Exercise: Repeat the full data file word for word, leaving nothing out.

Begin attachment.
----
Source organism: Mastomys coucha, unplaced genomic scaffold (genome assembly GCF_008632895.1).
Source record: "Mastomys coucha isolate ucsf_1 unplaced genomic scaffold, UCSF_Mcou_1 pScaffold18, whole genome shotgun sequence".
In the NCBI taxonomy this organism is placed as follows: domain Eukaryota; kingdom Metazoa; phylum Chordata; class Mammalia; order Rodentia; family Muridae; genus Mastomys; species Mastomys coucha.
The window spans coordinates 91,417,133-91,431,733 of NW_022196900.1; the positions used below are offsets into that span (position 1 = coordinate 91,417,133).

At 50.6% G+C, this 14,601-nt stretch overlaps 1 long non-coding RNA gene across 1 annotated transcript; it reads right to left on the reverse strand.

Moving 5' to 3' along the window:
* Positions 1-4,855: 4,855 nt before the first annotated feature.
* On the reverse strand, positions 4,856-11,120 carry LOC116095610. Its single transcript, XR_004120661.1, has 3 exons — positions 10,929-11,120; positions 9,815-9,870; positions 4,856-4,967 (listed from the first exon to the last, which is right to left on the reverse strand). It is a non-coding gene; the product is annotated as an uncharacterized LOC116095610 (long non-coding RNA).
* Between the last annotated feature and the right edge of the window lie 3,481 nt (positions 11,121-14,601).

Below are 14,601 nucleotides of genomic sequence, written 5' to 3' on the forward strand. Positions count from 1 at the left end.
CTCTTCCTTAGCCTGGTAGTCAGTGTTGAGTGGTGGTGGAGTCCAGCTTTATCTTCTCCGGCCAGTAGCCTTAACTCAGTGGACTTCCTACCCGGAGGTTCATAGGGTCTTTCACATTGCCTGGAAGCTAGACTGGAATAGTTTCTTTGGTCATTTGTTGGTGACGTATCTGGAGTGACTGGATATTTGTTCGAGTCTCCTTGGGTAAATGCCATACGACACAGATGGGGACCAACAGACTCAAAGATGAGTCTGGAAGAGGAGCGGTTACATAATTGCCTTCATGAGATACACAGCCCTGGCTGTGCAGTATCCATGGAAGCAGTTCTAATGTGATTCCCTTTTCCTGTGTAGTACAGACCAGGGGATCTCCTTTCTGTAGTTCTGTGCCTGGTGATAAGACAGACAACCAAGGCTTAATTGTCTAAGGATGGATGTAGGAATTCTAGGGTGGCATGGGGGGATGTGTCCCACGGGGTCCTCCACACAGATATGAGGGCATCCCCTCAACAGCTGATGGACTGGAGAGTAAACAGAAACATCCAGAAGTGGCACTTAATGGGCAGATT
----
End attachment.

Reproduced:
Source organism: Mastomys coucha, unplaced genomic scaffold (genome assembly GCF_008632895.1).
Source record: "Mastomys coucha isolate ucsf_1 unplaced genomic scaffold, UCSF_Mcou_1 pScaffold18, whole genome shotgun sequence".
In the NCBI taxonomy this organism is placed as follows: domain Eukaryota; kingdom Metazoa; phylum Chordata; class Mammalia; order Rodentia; family Muridae; genus Mastomys; species Mastomys coucha.
The window spans coordinates 91,417,133-91,431,733 of NW_022196900.1; the positions used below are offsets into that span (position 1 = coordinate 91,417,133).

At 50.6% G+C, this 14,601-nt stretch overlaps 1 long non-coding RNA gene across 1 annotated transcript; it reads right to left on the reverse strand.

Moving 5' to 3' along the window:
* Positions 1-4,855: 4,855 nt before the first annotated feature.
* On the reverse strand, positions 4,856-11,120 carry LOC116095610. Its single transcript, XR_004120661.1, has 3 exons — positions 10,929-11,120; positions 9,815-9,870; positions 4,856-4,967 (listed from the first exon to the last, which is right to left on the reverse strand). It is a non-coding gene; the product is annotated as an uncharacterized LOC116095610 (long non-coding RNA).
* Between the last annotated feature and the right edge of the window lie 3,481 nt (positions 11,121-14,601).

Below are 14,601 nucleotides of genomic sequence, written 5' to 3' on the forward strand. Positions count from 1 at the left end.
CTCTTCCTTAGCCTGGTAGTCAGTGTTGAGTGGTGGTGGAGTCCAGCTTTATCTTCTCCGGCCAGTAGCCTTAACTCAGTGGACTTCCTACCCGGAGGTTCATAGGGTCTTTCACATTGCCTGGAAGCTAGACTGGAATAGTTTCTTTGGTCATTTGTTGGTGACGTATCTGGAGTGACTGGATATTTGTTCGAGTCTCCTTGGGTAAATGCCATACGACACAGATGGGGACCAACAGACTCAAAGATGAGTCTGGAAGAGGAGCGGTTACATAATTGCCTTCATGAGATACACAGCCCTGGCTGTGCAGTATCCATGGAAGCAGTTCTAATGTGATTCCCTTTTCCTGTGTAGTACAGACCAGGGGATCTCCTTTCTGTAGTTCTGTGCCTGGTGATAAGACAGACAACCAAGGCTTAATTGTCTAAGGATGGATGTAGGAATTCTAGGGTGGCATGGGGGGATGTGTCCCACGGGGTCCTCCACACAGATATGAGGGCATCCCCTCAACAGCTGATGGACTGGAGAGTAAACAGAAACATCCAGAAGTGGCACTTAATGGGCAGATT